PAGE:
• The Head Tilt

    Submission signal and positive. Who, or what, tilts the head when inquisitive or interested? We view this signal in exactly the same way as dogs both use and view it. Charles Darwin noticed this similarity regarding tilting the head. From an evolutionary perspective, exposing more neck shows submission and trust that your adversary will not attack.

  • Body Angles

    When a dog is aggressive towards another, it approaches head-on. When it approaches from the side and keeps its body at an angle, it shows that it is friendly or inquisitive. It's the same for humans. What expression do we use to signify that we are not frightened of conflict? "I squared up to him" meaning that a head-on, aggressive approach was used. To show interest and submission, it's fine to look at someone square on with your face, but attempt a slightly angled body.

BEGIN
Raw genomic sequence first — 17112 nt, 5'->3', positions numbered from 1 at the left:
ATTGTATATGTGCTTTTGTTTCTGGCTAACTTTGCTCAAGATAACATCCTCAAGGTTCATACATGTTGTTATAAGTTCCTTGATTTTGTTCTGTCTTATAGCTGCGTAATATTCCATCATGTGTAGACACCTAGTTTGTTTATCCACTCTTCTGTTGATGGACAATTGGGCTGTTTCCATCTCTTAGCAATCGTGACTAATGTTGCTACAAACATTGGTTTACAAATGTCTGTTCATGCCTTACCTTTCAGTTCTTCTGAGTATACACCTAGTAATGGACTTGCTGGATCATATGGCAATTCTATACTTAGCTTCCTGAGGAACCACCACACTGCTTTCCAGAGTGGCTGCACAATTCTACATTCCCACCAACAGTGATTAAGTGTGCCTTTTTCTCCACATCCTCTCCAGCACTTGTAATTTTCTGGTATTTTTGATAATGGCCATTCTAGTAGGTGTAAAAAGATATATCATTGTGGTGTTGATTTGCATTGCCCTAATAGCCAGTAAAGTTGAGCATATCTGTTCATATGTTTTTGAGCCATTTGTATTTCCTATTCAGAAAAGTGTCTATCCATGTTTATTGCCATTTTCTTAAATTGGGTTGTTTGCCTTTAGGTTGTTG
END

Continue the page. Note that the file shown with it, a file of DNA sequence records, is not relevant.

• Mirroring / Pacing

    The person with the lead in a group often makes the first move and the others copy them. What implications does this have for you with a "potentially" angry customer? If you can mirror any of their positive body language, you are effectively saying, "I like you" which will reduce potential conflict before it starts.

New Line Ideas and Body Language Training

At New Line Ideas we use a variety of methods, techniques and exercises to help people develop their Body Language skills, whether in management or front line customer service team. Body Language, surprisingly, also plays an important part within aspects of Call Centre Customer Service call quality. We have a wide experience of helping teams to achieve better support, service and sales through adapting elements of their Body Language.

Let's take this further.

To benefit from an informal discussion on how New Line Ideas can help you achieve long lasting results, please contact us today.